Last year, I attended about five or six science-fiction, fantasy, horror, or pop culture conventions as an exhibitor. This year, I’ll probably double that number. Some of these are remarkably fun, some not so much. A lot of authors go to these shows, particularly if you write science-fiction or fantasy novels. But, how you prepare yourself and your booth makes a huge difference in sales.

At one show I was at, there was an author in the table next to me selling his fantasy book. On one Saturday (typically, the most popular day), I sold over ten times the books he did. He had a decent story too. There are many factors that lead to this dramatic difference in sales. First, his booth was empty. He stacked his books in a pile on the table and wrote $10 on a blank sheet of white paper. I told him that he needs what I call, “curb appeal.” The same basic concept as in real estate. People walking by want to stop by your booth because it’s interesting.

But I’m an author; all I have is my books. How can I make that interesting?

First, you need to think of yourself as more than an author, you’re in business. Conferences and conventions are typically not free and can cost up to $800 to attend (depending on distance and conference fees). If you’re spending that kind of money, you don’t want to go bankrupt supporting your art. You need to invest a bit more time, thought, and a bit of money into it (but not much).

Second, hire an artist/illustrator to do some drawings of your characters and get them printed on a pull up banner. This should cost no more than $200 and will attract attention to your table. Third, don’t just use the standard white cloth blanket that comes with the booth (or sometimes, shows don’t even provide any cloth). Get a few pieces of cloth of different colors. Get flyers printed to distribute, preferably ones with color and nice art that attracts attention. Do not make it boring. Lastly, do not just stack your books on your table. Prop them up and bring enough of them so that your table looks busy. I also vary the heights of the books by putting an old shoebox under the blanket to raise some and lower others. Anything you can do to make it more interesting and compete with more visual tables, you should be doing.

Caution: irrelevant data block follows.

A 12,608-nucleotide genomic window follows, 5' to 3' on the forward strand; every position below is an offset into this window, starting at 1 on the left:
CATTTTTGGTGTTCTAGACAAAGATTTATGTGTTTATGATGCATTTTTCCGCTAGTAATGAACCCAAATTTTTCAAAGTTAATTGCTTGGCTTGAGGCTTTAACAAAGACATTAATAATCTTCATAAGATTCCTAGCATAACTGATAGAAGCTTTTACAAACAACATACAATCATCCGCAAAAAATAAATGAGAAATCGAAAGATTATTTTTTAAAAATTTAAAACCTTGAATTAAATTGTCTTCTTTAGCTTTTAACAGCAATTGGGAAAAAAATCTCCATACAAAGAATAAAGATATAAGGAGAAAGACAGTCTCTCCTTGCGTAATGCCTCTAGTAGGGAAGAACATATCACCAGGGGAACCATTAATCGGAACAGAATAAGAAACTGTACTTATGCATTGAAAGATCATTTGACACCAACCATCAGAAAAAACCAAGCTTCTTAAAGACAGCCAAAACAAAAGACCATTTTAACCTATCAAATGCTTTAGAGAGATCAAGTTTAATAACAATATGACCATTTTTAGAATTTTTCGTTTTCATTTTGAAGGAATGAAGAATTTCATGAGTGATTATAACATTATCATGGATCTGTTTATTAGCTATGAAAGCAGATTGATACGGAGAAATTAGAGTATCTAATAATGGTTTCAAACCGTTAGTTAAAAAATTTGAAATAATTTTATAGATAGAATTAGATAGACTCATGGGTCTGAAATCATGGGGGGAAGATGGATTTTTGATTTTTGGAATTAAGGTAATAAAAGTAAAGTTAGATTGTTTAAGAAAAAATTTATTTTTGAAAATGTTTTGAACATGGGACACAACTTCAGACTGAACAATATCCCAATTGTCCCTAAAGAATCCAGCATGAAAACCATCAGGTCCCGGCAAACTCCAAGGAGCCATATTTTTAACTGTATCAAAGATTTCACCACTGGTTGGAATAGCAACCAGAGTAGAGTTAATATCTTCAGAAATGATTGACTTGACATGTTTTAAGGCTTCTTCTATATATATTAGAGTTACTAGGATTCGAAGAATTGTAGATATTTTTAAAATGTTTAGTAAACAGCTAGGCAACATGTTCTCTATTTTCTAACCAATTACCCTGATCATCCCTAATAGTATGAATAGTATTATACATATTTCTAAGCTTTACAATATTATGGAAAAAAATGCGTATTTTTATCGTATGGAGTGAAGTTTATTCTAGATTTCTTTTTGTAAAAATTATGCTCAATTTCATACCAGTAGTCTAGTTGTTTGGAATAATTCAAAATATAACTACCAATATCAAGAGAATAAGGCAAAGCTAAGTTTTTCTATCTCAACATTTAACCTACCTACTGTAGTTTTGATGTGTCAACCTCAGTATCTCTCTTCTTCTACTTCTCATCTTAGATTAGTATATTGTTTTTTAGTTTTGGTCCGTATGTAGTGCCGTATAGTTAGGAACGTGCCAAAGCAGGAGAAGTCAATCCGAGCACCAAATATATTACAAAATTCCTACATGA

Finally, you have to actually talk to people. I know that’s a crazy concept because us authors just want to be left alone to write. But when you’re new, you’re a nobody and it’s rare that people will come to you. So uncross your arms, act like you want to be there, stand up and introduce yourself. 

I was at Author 101 University in Las Vegas this weekend and had the privilege of catching Scott Hoffman, an agent at Folio Literary Management, speak. Out of all the things that he said, one thing struck me as particularly interesting: how to get a six figure advance from a traditional publisher.

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Two interesting things happened to me in the past two days to inspire this post. First, I was invited to speak on a panel at Denver Comic-Con this coming weekend. The panel is entitled: What’s with all the remakes anyways? (Hollywood, Comics, and T.V. have been digging into the past for a lot of recent releases. What does this mean to the modern writer? How does it impact the modern creative professional and how do we break the trend?). Second, I was recently asked in a blog interview (to be posted): In my experience, some of the best fiction is based on facts and history. How do you build your research into your fictional works?